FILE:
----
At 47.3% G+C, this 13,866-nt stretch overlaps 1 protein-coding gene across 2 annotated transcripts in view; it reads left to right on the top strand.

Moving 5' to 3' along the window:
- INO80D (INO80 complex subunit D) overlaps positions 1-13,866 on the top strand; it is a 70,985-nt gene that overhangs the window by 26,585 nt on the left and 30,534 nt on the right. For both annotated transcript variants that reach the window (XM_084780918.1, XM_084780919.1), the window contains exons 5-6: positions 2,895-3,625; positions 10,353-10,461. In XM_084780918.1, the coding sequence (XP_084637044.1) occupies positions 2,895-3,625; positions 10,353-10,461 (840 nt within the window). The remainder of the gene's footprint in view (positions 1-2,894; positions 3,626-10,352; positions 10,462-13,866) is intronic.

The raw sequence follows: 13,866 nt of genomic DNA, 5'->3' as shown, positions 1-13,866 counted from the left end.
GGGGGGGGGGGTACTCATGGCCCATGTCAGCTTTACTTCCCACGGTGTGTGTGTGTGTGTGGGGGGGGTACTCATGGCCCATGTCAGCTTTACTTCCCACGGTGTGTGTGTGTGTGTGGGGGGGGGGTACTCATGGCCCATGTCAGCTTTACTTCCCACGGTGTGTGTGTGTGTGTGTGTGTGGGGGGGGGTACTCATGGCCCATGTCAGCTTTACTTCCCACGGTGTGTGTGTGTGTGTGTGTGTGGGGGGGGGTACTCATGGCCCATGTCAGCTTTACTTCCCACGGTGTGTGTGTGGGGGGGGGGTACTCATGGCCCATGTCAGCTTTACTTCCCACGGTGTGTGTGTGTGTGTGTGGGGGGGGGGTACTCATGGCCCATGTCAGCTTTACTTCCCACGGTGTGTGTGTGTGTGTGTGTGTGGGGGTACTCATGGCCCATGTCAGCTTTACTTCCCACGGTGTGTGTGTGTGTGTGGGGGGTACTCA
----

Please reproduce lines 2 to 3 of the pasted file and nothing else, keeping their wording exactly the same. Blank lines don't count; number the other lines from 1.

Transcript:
Moving 5' to 3' along the window:
- INO80D (INO80 complex subunit D) overlaps positions 1-13,866 on the top strand; it is a 70,985-nt gene that overhangs the window by 26,585 nt on the left and 30,534 nt on the right. For both annotated transcript variants that reach the window (XM_084780918.1, XM_084780919.1), the window contains exons 5-6: positions 2,895-3,625; positions 10,353-10,461. In XM_084780918.1, the coding sequence (XP_084637044.1) occupies positions 2,895-3,625; positions 10,353-10,461 (840 nt within the window). The remainder of the gene's footprint in view (positions 1-2,894; positions 3,626-10,352; positions 10,462-13,866) is intronic.